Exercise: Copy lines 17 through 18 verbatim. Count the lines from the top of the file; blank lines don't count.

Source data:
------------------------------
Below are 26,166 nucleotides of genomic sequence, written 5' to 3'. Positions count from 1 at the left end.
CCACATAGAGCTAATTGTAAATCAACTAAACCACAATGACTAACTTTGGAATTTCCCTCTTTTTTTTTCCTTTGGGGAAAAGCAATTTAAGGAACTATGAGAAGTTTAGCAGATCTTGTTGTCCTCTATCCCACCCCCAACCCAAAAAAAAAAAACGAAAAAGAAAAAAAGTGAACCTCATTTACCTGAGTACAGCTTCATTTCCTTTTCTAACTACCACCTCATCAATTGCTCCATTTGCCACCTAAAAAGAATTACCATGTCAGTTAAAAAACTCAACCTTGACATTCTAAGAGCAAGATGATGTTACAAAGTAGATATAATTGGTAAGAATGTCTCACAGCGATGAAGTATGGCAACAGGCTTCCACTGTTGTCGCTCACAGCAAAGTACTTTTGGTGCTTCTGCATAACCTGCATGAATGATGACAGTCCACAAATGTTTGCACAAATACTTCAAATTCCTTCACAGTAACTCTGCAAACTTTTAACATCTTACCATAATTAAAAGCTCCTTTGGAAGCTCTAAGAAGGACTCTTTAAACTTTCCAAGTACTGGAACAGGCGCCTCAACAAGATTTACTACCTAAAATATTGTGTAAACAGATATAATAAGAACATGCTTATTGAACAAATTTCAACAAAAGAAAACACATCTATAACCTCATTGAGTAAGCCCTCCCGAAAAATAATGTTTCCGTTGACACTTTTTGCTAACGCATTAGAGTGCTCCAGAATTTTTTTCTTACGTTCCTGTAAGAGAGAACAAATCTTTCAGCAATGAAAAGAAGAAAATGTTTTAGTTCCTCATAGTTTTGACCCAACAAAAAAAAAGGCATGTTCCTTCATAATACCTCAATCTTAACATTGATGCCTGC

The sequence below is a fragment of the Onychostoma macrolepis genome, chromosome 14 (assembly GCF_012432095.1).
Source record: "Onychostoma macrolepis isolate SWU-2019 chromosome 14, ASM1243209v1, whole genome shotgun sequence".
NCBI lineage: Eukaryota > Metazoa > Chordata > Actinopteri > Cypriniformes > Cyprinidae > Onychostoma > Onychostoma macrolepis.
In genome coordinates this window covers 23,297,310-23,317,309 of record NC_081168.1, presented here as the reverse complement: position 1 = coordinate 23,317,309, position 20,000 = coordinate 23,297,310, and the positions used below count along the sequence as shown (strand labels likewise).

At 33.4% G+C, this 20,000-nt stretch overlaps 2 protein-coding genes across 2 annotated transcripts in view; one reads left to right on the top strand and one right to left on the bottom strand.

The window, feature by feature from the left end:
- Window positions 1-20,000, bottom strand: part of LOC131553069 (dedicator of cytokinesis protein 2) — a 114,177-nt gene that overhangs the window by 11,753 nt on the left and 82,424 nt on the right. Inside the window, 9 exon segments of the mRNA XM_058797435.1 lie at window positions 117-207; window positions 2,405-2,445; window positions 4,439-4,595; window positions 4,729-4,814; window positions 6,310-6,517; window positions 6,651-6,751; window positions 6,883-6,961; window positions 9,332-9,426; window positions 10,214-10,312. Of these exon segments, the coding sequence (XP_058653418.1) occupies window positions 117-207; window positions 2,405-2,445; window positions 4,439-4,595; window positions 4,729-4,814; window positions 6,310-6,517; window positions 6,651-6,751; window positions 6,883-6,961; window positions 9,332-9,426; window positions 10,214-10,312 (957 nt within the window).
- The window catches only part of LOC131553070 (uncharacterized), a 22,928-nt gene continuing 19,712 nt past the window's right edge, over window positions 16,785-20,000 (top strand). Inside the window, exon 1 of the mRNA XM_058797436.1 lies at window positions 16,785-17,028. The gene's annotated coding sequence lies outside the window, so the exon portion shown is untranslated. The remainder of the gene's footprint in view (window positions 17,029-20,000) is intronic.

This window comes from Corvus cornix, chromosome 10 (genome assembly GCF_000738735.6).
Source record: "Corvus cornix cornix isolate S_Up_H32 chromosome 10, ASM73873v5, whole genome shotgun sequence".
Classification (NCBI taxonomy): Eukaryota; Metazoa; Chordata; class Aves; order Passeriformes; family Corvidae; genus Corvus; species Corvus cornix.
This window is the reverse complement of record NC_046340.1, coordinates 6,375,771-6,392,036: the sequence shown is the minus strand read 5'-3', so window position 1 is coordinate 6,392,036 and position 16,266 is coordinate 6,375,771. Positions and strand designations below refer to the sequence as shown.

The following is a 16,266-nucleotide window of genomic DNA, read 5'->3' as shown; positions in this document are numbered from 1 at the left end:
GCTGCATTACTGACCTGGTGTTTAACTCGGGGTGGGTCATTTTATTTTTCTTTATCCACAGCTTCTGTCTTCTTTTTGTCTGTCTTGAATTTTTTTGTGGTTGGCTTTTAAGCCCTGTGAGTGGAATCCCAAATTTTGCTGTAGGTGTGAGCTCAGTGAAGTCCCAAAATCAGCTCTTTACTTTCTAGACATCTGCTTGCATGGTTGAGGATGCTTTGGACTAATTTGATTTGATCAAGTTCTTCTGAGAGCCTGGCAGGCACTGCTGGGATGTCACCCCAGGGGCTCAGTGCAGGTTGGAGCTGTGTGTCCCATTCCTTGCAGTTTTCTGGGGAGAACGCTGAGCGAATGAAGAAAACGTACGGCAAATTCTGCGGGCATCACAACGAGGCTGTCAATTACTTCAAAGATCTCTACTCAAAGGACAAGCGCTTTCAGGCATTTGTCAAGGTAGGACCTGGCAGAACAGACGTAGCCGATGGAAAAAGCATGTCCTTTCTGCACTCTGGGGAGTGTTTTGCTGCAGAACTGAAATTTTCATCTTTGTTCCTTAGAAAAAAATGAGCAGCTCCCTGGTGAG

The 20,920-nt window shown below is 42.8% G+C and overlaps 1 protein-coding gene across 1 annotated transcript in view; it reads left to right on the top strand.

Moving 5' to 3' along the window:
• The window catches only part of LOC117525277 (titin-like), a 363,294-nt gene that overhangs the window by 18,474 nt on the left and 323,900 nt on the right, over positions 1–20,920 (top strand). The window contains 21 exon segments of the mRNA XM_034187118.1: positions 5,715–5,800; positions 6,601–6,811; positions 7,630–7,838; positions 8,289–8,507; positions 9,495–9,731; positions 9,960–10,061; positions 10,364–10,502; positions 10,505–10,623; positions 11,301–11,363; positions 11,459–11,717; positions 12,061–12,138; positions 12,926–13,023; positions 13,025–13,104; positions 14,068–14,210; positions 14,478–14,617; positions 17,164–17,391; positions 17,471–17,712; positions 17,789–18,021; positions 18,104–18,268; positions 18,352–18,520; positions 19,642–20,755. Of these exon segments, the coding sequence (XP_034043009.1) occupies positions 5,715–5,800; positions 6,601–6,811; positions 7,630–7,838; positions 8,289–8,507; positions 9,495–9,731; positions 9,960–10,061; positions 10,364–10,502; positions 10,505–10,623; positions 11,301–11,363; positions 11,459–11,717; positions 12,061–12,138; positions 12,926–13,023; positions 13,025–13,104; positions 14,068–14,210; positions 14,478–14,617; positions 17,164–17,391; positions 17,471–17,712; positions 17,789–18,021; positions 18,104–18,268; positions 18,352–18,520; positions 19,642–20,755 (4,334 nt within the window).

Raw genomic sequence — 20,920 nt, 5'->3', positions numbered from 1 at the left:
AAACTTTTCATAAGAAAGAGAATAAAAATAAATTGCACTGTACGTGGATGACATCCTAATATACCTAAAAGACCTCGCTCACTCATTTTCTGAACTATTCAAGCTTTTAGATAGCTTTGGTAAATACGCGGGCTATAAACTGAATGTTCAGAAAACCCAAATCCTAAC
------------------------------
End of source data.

The 20,920-nt window shown below is 42.8% G+C and overlaps 1 protein-coding gene across 1 annotated transcript in view; it reads left to right on the top strand.

Moving 5' to 3' along the window: